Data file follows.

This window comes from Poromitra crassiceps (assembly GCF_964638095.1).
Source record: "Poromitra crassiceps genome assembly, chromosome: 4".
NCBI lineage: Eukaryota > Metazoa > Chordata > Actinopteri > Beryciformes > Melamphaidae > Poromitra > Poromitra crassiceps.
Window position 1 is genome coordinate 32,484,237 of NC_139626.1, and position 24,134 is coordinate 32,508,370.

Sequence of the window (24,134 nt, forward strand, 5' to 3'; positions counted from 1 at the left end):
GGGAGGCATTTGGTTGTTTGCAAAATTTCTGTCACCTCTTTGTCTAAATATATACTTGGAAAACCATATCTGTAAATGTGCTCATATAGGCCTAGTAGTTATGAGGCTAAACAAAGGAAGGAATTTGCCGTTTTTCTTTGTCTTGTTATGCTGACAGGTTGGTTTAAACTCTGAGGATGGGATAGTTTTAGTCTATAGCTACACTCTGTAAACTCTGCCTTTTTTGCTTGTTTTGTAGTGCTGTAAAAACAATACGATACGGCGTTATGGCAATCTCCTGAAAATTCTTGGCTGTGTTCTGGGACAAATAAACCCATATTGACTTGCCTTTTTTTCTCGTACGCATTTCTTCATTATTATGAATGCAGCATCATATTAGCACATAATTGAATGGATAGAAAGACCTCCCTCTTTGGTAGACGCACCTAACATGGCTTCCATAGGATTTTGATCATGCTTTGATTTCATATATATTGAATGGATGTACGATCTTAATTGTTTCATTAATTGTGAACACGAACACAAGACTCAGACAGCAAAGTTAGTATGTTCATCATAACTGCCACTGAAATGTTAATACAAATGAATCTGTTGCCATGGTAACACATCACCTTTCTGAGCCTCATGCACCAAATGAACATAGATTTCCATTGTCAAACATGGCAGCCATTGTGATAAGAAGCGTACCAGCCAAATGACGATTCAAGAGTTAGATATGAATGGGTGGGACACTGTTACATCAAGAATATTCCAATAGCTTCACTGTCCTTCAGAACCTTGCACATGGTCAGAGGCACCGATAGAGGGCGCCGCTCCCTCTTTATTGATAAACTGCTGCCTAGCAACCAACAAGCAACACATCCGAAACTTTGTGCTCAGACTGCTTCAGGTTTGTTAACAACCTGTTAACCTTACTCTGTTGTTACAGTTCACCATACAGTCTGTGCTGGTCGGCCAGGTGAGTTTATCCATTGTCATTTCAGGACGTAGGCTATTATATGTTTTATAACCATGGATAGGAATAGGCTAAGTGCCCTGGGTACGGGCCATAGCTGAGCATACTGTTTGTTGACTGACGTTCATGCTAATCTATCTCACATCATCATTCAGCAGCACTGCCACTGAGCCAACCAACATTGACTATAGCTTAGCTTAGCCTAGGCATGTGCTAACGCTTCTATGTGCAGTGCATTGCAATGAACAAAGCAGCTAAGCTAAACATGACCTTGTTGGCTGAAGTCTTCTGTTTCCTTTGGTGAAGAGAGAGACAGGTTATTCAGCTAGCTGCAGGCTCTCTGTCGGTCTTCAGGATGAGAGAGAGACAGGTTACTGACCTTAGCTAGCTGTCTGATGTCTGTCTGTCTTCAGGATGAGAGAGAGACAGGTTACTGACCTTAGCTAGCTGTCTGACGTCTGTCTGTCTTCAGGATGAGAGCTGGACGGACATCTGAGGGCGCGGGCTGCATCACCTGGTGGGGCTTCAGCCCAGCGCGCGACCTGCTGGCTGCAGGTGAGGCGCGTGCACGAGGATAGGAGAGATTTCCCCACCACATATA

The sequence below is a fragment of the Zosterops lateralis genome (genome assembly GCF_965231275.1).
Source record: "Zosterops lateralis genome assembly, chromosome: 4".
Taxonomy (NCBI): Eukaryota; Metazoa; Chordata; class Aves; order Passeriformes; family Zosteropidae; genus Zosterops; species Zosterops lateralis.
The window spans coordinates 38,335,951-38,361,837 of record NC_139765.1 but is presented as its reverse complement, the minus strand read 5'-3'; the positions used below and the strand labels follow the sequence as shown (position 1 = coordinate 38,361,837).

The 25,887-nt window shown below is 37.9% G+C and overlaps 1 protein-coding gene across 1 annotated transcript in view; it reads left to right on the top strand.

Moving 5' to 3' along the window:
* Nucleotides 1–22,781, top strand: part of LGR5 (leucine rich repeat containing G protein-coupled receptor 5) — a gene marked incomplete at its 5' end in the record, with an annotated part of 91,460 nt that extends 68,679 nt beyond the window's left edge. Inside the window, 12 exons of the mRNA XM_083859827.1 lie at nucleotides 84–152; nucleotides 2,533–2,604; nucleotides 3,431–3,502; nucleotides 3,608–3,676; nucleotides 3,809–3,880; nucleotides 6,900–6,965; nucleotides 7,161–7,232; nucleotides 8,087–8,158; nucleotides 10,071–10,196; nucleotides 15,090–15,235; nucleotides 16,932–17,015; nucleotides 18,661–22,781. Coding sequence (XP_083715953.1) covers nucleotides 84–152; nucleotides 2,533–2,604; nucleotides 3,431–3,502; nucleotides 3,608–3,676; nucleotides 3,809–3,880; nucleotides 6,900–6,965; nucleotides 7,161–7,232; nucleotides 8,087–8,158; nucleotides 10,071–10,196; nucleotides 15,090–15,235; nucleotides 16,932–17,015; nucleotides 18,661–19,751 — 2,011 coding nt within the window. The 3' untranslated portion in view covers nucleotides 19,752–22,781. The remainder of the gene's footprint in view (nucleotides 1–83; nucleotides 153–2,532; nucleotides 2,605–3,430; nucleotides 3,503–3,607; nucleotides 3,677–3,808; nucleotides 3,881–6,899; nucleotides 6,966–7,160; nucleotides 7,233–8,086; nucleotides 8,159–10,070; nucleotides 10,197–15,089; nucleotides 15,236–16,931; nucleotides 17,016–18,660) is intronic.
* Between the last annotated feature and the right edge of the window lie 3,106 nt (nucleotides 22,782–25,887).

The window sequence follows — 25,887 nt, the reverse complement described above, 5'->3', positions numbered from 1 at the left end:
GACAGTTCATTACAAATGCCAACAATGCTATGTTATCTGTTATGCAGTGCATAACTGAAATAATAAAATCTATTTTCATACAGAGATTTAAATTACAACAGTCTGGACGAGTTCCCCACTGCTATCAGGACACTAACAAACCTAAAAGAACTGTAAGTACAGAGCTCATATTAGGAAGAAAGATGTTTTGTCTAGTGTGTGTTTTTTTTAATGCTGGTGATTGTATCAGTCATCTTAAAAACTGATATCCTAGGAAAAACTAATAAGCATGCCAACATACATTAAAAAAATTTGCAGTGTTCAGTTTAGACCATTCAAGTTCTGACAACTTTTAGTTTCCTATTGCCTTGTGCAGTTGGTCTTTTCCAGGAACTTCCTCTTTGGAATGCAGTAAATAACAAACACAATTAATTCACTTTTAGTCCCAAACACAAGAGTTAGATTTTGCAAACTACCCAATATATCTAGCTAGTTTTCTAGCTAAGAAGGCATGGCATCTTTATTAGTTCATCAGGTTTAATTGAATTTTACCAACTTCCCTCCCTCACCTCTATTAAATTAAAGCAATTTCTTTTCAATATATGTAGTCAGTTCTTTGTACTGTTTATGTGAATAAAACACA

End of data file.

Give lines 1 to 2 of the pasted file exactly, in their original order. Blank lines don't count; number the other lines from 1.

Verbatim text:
This window comes from Poromitra crassiceps (assembly GCF_964638095.1).
Source record: "Poromitra crassiceps genome assembly, chromosome: 4".